Crimes sponsored, committed, or masterminded by handful of individuals cannot be blamed upon an entire nationality. In this case, Liberians! The need for post-war justice is a step toward lasting peace, stability and prosperity for Liberia. Liberia needs a war crimes tribunal or some credible legal forum that is capable of dealing with atrocities perpetrated against defenseless men, women and children during the country's brutal war. Without justice, peace shall remain elusive and investment in Liberia will not produce the intended results. - Bernard Gbayee Goah

Men with unhealthy characters should not champion any noble cause

They pretend to advocate the cause of the people when their deeds in the dark mirror nothing else but EVIL!!
When evil and corrupt men try to champion a cause that is so noble … such cause, how noble it may be, becomes meaningless in the eyes of the people - Bernard Gbayee Goah.

If Liberia must move forward ...

If Liberia must move forward in order to claim its place as a civilized nation amongst world community of nations, come 2017 elections, Liberians must critically review the events of the past with honesty and objectivity. They must make a new commitment to seek lasting solutions. The track records of those who are presenting themselves as candidates for the position of "President of the Republic of Liberia" must be well examined. Liberians must be fair to themselves because results from the 2011 elections will determine the future of Liberia’s unborn generations to come - Bernard Gbayee Goah

Liberia's greatest problem!

While it is true that an individual may be held responsible for corruption and mismanagement of funds in government, the lack of proper system to work with may as well impede the process of ethical, managerial, and financial accountability - Bernard Gbayee Goah

What do I think should be done?

The situation in Liberia is Compound Complex and cannot be fixed unless the entire system of government is reinvented.
Liberia needs a workable but uncompromising system that will make the country an asylum free from abuse, and other forms of corruption.
Any attempt to institute the system mentioned above in the absence of rule of law is meaningless, and more detrimental to Liberia as a whole - Bernard Gbayee Goah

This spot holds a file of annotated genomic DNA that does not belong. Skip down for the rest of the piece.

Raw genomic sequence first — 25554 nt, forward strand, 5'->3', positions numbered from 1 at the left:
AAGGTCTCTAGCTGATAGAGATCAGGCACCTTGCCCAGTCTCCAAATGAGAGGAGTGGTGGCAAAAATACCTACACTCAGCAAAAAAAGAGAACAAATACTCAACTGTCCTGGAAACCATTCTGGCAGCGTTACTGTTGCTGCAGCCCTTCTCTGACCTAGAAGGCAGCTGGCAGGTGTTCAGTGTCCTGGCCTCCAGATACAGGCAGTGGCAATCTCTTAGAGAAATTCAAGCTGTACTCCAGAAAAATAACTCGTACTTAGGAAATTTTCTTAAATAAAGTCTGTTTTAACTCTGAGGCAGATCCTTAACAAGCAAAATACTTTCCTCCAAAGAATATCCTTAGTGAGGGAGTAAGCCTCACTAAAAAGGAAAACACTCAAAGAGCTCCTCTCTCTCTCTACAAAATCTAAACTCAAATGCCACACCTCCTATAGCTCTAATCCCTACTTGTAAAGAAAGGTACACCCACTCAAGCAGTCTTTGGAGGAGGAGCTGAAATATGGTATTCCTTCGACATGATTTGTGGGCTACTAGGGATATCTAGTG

Liberia's Natural Resources
Besides land water and few other resources, most of Liberia’s dependable natural resources are not infinite, they are finite and therefore can be depleted.
Liberia’s gold, diamond, and other natural resources will not always be an available source of revenue generation for its people and its government. The need to invent a system in government that focuses on an alternative income generation method cannot be over emphasized at this point - Bernard Gbayee Goah

Liberia needs a proper system
If Liberians refuse to erect a proper system in place that promotes the minimization of corruption and mismanagement of public funds by government institutions, and individuals, there will come a time when the value of the entire country will be seen as a large valueless land suited on the west coast of Africa with some polluted bodies of waters and nothing else. To have no system in place in any country is to have no respect for rule of law. To have no respect for rule of law is to believe in lawlessness. And where there is lawlessness, there is always corruption - Bernard Gbayee Goah

Solving problems in the absence of war talks

As political instability continues to increase in Africa, it has become abundantly clear that military intervention as a primary remedy to peace is not a durable solution. Such intervention only increases insecurity and massive economic hardship. An existing example which could be a valuable lesson for Liberia is Great Britain, and the US war on terror for the purpose of global security. The use of arms whether in peace keeping, occupation, or invasion as a primary means of solving problem has yield only little results. Military intervention by any country as the only solution to problem solving will result into massive military spending, economic hardship, more fear, and animosity as well as increase insecurity. The alternative is learning how to solve problems in the absence of war talks. The objective of such alternative must be to provide real sustainable human security which cannot be achieved through military arm intervention, or aggression. In order to achieve results that will make the peaceful coexistence of all mankind possible, there must be a common ground for the stories of all sides to be heard. I believe there are always three sides to every story: Their side of the story, Our side of the story, and The truthBernard Gbayee Goah